The Barclays (LSE: BARC) share price has been falling over the past few months. Since the stock hit a 52-week high of nearly 190p at the end of March, it’s slumped to 165p. Still, despite this recent performance, shares in the banking giant are up nearly 41% for the past 12 months as a whole, excluding dividends.
However, while shares in the lender have been sliding, its fundamentals have been improving. According to Barclays’ latest results release, net profit hit £1.7bn in the first quarter of the year. The results benefitted from a significant decline in loan loss charges. These totalled £55m in the first three months of 2021, compared to £2.1bn in the first quarter of 2020.
So why has the Barclays share price been falling as its income improves?
It’s unlikely there’ll be one primary reason why the stock has performed so badly over the past three months. But it seems to me as if falling interest rates are one factor that’s to blame.
Lenders like Barclays make money by borrowing funds from depositors, or other banks, and then lend them out. It makes money on the spread of interest rates it pays to creditors and receives from lenders.
Last year, central banks worldwide slashed interest rates to help companies and consumers navigate the coronavirus crisis. These cuts decimated banks’ interest rate spread.
However, earlier this year, interest rates on government bonds started to rise. As the rates banks charge to customers are often linked to these bonds, this was a positive development for lenders such as Barclays.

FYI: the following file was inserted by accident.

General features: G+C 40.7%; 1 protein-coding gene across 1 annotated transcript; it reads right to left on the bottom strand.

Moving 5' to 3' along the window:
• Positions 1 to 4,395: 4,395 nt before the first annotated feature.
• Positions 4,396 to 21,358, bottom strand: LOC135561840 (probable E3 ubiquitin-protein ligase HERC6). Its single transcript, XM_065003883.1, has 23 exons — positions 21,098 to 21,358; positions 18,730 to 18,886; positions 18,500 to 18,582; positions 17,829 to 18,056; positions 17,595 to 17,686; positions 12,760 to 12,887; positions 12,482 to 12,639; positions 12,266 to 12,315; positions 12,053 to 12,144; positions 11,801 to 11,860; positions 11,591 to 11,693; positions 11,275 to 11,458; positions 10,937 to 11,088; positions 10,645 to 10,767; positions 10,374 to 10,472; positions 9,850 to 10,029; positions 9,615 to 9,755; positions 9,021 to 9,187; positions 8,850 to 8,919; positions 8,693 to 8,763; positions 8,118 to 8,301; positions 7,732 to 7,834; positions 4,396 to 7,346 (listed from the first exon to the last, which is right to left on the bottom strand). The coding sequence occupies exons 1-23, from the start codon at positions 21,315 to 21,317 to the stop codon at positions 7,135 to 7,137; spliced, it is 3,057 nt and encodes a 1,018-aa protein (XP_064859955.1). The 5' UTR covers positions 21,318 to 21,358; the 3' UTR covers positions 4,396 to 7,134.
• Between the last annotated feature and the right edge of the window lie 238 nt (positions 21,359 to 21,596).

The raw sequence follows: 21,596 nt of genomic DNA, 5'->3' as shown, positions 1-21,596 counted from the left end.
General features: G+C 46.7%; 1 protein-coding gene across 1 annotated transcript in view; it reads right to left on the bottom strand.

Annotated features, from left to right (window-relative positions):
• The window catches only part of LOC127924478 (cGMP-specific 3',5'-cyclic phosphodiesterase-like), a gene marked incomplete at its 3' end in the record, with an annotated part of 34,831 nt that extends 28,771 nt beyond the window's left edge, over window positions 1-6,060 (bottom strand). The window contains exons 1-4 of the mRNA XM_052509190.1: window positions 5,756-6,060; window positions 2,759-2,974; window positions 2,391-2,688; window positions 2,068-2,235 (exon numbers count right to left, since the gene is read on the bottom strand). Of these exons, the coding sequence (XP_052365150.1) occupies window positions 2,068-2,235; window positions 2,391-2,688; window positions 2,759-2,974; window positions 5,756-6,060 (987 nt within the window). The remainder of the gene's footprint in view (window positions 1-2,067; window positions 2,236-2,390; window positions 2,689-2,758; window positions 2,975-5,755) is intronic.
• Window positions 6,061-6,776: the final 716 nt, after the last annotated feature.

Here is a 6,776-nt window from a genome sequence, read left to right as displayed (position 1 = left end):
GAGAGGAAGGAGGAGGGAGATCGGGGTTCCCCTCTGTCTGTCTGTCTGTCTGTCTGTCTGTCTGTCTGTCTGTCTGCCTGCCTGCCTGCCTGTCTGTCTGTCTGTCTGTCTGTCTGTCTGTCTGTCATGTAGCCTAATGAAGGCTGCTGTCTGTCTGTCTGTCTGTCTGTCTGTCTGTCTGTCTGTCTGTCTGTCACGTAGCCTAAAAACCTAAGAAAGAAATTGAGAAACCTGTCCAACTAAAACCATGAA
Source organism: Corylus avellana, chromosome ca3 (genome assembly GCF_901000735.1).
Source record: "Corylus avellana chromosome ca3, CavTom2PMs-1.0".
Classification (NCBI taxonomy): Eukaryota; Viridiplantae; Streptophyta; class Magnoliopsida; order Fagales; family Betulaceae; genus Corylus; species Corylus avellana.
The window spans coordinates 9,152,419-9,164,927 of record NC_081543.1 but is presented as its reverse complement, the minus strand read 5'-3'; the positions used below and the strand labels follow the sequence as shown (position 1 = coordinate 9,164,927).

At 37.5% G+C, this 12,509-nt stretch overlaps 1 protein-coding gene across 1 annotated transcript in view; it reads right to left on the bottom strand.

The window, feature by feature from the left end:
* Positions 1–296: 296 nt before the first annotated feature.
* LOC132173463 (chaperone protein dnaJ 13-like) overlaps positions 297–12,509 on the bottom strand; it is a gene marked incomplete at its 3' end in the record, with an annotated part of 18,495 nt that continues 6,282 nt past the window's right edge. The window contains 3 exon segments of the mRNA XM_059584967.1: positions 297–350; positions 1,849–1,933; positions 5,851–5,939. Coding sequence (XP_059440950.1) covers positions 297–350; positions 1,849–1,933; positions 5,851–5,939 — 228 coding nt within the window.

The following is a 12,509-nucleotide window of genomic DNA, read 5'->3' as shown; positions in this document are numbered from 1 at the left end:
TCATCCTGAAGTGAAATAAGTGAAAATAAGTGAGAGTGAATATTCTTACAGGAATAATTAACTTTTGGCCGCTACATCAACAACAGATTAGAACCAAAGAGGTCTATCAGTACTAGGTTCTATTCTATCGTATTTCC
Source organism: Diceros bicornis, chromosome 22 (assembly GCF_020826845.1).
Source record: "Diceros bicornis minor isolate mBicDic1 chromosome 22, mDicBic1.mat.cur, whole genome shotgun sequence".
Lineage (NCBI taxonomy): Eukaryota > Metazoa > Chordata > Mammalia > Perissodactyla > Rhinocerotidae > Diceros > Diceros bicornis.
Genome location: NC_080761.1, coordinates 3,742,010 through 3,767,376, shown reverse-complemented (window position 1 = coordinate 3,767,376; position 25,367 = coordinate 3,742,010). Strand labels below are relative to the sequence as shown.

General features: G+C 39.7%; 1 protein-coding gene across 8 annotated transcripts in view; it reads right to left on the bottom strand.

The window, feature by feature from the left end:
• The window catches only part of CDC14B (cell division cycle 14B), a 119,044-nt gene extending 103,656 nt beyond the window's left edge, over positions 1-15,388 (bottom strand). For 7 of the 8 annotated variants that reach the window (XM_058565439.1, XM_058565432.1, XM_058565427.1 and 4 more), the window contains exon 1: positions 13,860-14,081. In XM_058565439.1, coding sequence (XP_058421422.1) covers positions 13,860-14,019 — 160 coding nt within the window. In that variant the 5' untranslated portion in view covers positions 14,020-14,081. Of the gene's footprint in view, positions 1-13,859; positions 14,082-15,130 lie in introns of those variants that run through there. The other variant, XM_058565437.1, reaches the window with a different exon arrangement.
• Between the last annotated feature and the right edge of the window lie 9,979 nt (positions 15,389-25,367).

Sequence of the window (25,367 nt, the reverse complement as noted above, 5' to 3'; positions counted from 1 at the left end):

Unfortunately, bond interest rates have since fallen back once again, doing damage to Barclays’ profit margins. This could be one reason why shares in the lender have fallen over the past few months, despite its improving fundamental performance.
Barclays share price outlook
Despite the interest rate environment, I think the outlook for the stock’s improving. The bank’s primary business is lending money and, generally speaking, demand for loans increases when the economy is growing. Rising consumer confidence could also lead to more lending.
At the same time, it seems as if the bank’s losses from the coronavirus crisis won’t be as significant as initially expected. This may leave the group with more capital than it needs, which could be used for shareholder returns.
So, overall, while the Barclays share price may remain under pressure if interest rates keep falling, I think the bank’s outlook is exciting. The economic recovery should push borrowing demand higher, allowing Barclays to lend more and offset lower profit margins with more volume. There could also be the potential for higher shareholder returns as profits continue to recover.
Based on these reasons, I’d ignore the recent Barclays share price trading performance and buy the stock for my portfolio today.
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Rupert Hargreaves has no position in any of the shares mentioned. The Motley Fool UK has recommended Barclays. Views expressed on the companies mentioned in this article are those of the writer and therefore may differ from the official recommendations we make in our subscription services such as Share Advisor, Hidden Winners and Pro. Here at The Motley Fool we believe that considering a diverse range of insights makes us better investors.